AUDIOBOOKS: Bucket-list titles

Here are a few older titles that are finally being crossed off the bucket list.

Here are a few older titles that are finally being crossed off the bucket list.

The Handmaid’s Tale: Special Edition
Margaret Atwood, with an essay by Valerie Martin; read by Clare Danes, Atwood and a full cast
Audible Studios, 12 hours and seven minutes/ download, $29.95

Slightly updated and narrated by a polished and talented cast, this tale of an oppressive dystopian future seems all the more meaningful in our current political climate. Danes, who reads most of the audiobook, has a firm grasp of the material and masterfully relays the emotions of a woman living virtually as a slave in a society run as a militaristic theocracy. She never goes over the top, but lets her protagonist’s anger and pain slip out just enough to grab us and never overpower. Sound effects are cleverly used to introduce each chapter and Allyson Johnson reads a pertinent concluding essay by Martin. Grade: A

Rules of Civility
Amor Towles; read by Rebecca Lowman
Audible Studios, 12 hours and three minutes/ download, $17.49

This debut novel by Towles may not be quite up to his “A Gentleman in Moscow,” but the difference is negligible. Legal secretary Katherine Kontent is drawn into the upper echelon of New York society at the end of 1930s. Friends are not always what they seem and their high jinks often lead her down twisting paths for which she seems ill-equipped. Beautifully written, Towles offers unexpected deviations from the beginning and calls to mind “The Great Gatsby.” One is amazed that a middle-aged male investment manager could create such a fetching and believable female character. Lowman enhances the production by disappearing into the words, giving us clearly defined characters. Grade: A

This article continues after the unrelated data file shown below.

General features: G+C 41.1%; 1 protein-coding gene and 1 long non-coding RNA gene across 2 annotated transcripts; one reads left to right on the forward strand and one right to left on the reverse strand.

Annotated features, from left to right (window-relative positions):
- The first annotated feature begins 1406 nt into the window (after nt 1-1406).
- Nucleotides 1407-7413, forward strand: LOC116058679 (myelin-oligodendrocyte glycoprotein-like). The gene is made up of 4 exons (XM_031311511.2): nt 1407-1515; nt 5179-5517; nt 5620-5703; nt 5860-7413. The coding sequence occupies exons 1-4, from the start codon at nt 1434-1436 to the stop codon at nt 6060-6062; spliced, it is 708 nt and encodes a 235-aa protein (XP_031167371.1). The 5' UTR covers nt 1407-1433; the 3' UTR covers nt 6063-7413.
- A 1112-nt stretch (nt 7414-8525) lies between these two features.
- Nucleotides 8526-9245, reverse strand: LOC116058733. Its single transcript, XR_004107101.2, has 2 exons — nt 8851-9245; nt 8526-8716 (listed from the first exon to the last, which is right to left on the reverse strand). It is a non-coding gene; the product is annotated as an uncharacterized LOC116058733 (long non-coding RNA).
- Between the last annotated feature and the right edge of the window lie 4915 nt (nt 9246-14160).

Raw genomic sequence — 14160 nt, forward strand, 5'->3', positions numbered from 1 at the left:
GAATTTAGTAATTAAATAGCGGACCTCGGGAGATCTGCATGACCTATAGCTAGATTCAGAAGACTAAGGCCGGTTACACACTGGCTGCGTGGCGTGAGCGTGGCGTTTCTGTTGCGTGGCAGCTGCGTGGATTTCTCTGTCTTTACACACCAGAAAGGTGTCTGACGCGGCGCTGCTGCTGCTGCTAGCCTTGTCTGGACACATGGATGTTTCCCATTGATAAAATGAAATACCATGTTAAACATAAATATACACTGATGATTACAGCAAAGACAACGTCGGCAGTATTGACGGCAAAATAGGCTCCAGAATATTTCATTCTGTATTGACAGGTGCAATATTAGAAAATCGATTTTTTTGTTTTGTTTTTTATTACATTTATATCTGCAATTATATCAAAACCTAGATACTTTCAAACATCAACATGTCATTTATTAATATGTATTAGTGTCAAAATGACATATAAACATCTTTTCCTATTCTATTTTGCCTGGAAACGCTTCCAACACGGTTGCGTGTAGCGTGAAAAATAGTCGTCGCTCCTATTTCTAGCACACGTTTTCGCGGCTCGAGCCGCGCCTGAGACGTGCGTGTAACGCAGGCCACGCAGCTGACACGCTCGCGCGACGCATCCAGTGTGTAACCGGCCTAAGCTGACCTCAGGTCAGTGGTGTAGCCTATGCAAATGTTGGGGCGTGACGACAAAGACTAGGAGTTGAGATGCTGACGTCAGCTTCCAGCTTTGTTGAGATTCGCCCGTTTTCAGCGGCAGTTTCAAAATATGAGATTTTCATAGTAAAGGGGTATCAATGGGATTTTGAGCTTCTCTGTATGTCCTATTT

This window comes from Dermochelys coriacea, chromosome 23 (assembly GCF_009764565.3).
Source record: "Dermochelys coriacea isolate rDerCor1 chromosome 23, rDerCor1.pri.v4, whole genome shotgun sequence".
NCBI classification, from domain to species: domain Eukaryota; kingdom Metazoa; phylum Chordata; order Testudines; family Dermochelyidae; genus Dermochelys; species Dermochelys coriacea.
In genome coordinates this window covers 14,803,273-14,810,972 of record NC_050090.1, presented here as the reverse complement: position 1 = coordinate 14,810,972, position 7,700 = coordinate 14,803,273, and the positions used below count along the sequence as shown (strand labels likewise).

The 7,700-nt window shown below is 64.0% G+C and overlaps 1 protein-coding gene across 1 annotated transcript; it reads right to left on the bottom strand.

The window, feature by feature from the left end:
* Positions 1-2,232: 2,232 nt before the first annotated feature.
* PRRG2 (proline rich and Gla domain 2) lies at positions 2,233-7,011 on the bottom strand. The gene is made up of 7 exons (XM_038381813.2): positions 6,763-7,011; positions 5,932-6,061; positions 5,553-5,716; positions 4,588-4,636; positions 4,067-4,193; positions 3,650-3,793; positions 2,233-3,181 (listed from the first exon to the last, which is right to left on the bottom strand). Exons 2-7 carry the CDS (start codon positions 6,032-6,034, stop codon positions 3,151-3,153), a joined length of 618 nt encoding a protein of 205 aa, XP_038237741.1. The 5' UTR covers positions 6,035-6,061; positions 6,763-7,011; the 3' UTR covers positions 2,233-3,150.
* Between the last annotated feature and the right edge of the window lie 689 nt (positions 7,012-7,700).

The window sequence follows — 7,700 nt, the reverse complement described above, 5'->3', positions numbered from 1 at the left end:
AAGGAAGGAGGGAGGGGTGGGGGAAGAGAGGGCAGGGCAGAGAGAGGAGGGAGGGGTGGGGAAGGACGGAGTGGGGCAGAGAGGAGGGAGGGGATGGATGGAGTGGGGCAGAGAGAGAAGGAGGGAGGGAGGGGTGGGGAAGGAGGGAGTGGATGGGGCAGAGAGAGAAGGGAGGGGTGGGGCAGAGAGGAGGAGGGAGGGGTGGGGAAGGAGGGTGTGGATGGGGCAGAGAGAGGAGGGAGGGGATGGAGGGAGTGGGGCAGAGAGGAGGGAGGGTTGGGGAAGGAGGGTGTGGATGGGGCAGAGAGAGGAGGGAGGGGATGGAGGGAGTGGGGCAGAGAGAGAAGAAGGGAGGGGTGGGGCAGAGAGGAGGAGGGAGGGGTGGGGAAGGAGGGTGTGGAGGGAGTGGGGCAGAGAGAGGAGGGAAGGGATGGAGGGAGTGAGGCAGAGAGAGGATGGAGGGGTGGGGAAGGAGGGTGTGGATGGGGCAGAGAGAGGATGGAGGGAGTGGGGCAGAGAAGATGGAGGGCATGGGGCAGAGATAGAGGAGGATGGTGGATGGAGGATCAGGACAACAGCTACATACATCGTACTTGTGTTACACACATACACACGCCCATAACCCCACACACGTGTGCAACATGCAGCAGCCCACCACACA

The Not-Quite States of America: Dispatches from the Territories and Other Far-Flung Outposts of the U.S.A.
Doug Mack; read by Jonathan Yen
HighBridge Audio, nine CDs, 10 hours and 30 minutes, $34.99/ download, $24.49

Informational and witty, this is partly a travelogue and partly a cultural history of a segment of the United States that most of us forget (or never knew) about. Starting in the U.S. Virgin Islands, Mack talks to people who hope for statehood and others less inclined. He provides a brief history of each region, interviews those living in the territories and offers his own insights about each region. Mack has a dry sense of humor that enlivens material that is both compelling and informative. Sometimes narrator Yen interjects a bit too much bonhomie, but for the most part, his energy and timing well match the material. Grade: A-minus

The Librarian of Auschwitz
Antonio Iturbi; read by Marisa Calin
Macmillan Audio, 12 CDs, 14 hours; $39.99/ download, $27.99

This is a tough one, but so beautifully written and told that you wouldn’t want to miss it. Based on the experience of real-life Auschwitz prisoner Dita Kraus, it tells the fictionalized story of a girl who risked her life to keep books flowing through a concentration camp. Often harrowing and incredibly sad, this gives us a personal insight into a difficult chapter in history that should resonate with younger listeners, though it does occasionally bog down. An elderly Kraus reads an opening essay and British actress Calin brings a youthful vigor to the telling. Not recommended for children under 14. Grade: B-plus